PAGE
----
Four students give others a break Community service: A Western Maryland College program -- Students Engaged in Rural Volunteer Experiences -- helps impoverished citizens repair their homes and community buildings.

April 07, 1996|By Lisa T. Hill | Lisa T. Hill,CONTRIBUTING WRITER

While their peers enjoyed the sun and sand of Florida, four Western Maryland College students and one administrator spent spring break pounding nails and painting rooms in a volunteer community service project.

The WMC-based program -- Students Engaged in Rural Volunteer Experiences -- helps impoverished residents of rural towns make repairs and additions to their homes and to community buildings. This year, the volunteers did the fund raising, but as a college program, SERVE is eligible for funds from the school.

Beginning March 13, students from the Westminster college spent 11 days in Dungannon, an old mining town in Virginia's southwest corner. "I was able to visit part of America I had never seen before but had always heard about," said Corrina Giglio, a graduate student in education of the deaf. "I liked being involved in something constructive, something really helpful."

SERVE was organized last year by Scott Kane, director of Residence Life, who had participated in a similar program while working at Loyola College.

Mr. Kane approached Dan Wooten, a WMC junior and student worker for Residence Life, and asked him to be a student coordinator for SERVE.

"I initially thought the program was something neat to do for spring break," said Mr. Wooten, a physics major. "It's inexpensive, and I would be able to get away. I knew I would be making memories that would last a lifetime."

Mr. Kane said the students chose Dungannon as the site of the program's first activity because it is one of the few towns with a formal program that is a host to volunteer organizations such as SERVE.

Through the Dungannon Development Commission, the town provides volunteers with food and lodging at its Phoenix Volunteer Center. The commission also puts volunteers in touch with local people who know about the work that needs to be done.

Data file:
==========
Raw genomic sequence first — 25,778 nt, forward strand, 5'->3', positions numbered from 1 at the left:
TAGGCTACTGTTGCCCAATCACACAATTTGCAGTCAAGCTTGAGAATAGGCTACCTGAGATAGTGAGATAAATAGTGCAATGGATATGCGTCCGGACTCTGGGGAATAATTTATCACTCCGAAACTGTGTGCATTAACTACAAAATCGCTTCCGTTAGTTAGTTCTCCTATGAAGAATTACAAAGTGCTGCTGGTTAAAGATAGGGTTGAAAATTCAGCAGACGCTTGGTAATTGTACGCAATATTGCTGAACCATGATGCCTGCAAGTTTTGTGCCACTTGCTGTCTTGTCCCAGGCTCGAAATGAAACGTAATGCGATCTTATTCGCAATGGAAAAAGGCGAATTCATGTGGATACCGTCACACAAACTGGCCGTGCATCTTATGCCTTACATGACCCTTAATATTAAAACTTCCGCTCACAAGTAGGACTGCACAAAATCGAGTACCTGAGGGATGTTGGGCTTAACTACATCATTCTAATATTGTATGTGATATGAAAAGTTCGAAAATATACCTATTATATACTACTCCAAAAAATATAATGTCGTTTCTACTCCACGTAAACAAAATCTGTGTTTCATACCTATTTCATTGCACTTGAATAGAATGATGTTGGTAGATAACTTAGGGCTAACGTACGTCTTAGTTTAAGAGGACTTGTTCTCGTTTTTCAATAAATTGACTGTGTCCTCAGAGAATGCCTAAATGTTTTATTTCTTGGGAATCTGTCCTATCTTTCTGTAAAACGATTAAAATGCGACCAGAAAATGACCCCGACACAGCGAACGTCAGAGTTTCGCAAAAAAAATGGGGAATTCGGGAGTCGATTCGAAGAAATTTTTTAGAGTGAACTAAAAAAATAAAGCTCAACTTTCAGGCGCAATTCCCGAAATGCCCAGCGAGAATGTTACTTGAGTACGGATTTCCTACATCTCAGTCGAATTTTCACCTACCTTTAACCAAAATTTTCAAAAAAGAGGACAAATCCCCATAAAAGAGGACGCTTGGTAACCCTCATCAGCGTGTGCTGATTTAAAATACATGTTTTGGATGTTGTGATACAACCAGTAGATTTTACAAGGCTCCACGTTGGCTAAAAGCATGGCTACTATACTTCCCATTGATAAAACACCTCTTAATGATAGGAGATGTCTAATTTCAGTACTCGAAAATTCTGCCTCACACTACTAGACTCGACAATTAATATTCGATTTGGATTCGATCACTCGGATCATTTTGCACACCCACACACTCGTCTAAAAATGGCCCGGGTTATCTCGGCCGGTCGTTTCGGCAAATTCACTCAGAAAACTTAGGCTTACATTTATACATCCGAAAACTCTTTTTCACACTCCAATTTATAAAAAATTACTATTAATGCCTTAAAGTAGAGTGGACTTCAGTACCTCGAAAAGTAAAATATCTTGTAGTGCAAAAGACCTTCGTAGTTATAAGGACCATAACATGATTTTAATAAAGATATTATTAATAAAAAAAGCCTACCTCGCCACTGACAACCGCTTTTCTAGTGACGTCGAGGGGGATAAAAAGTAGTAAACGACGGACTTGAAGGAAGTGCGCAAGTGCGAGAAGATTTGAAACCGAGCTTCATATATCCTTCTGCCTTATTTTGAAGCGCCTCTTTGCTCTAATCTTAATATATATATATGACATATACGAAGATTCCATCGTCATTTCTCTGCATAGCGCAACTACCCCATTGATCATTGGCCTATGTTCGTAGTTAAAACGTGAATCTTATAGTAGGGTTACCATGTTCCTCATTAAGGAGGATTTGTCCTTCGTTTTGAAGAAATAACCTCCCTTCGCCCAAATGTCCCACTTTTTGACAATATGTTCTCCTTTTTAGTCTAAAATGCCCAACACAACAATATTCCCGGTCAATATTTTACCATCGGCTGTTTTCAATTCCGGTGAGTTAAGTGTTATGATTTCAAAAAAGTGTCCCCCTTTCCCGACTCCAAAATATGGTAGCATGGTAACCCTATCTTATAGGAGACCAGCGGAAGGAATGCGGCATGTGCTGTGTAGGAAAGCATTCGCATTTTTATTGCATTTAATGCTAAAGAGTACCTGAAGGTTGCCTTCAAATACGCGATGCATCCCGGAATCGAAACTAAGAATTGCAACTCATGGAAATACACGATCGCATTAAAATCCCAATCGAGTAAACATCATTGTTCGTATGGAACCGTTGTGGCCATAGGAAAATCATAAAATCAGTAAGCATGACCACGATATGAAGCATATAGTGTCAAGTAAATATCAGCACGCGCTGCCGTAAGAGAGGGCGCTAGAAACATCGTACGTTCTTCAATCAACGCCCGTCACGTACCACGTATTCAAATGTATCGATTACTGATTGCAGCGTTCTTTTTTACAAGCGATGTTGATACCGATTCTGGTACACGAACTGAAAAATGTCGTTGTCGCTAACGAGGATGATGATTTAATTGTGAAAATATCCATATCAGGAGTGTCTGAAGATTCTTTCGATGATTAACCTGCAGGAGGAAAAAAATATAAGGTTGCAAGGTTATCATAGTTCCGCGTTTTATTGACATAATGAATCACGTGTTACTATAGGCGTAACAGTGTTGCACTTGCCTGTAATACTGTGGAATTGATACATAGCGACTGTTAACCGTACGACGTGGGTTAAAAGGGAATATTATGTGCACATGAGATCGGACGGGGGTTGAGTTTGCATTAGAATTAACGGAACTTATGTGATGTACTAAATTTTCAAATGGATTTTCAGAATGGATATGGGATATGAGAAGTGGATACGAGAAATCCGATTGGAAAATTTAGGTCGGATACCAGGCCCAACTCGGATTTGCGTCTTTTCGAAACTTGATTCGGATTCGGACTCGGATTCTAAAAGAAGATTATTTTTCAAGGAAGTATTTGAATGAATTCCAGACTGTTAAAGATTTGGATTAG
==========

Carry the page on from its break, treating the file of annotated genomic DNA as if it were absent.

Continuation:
Not only did the students do repairs such as rebuilding a front porch, but they also helped build additional bedrooms on many homes.

Dungannon's county ordinance states that families must have separate bedrooms for opposite-sex children or "social services will step in," said Wanda Duncan, the commission's fiscal administrator.

The WMC volunteers said they were told that if the families could not provide separate rooms, their children would be put into foster homes.

Many Dungannon families do not have enough rooms in their homes and do not have the money to build them.

"I don't think it's right for people to have their kids taken away, or not to have a roof over their heads," said junior Tiffany Metzger, a sociology major and SERVE volunteer who worked on a new room for a little girl. "If you have the ability to help, you should."

Mr. Wooten said Dungannon residents are trying to make changes, but community organizers often "hit a brick wall" when looking for support to make needed improvements.

It took them years to get the money and support for a much-needed sewer system because the community did not have people with the knowledge to write a proper proposal for funding, Mrs. Duncan said. They finally were able to obtain a Community Development Block Grant after soliciting outside help, she said.

"It's frustrating," said Mr. Wooten. "These people are really trying to make a difference in their community."

Mr. Wooten said he gained much more than he expected.

"It's amazing to go into a town that doesn't have the things we take for granted but really need," he said.

The magnitude of their experience made the participants all the more disappointed that only four students volunteered. "I find it very disheartening that of over 1,200 students and many more faculty, staff, administrators and graduate students, only five were willing to give up their spring break to go," Mr. Wooten said.

Despite this year's small turnout, SERVE hopes to generate enough interest next year to send two groups.

"I saw the students grow on this trip," said Mr. Kane. "They recognize how good they have it and how rough life is for others."

And all who participated said they would go again, given the chance.

"I believe we saw the beginning of a program at WMC that will last a long time," Mr. Kane said. "It's very exciting."

For more information about SERVE, contact Mr. Kane at (410) 857-2240.

Pub Date: 4/07/96

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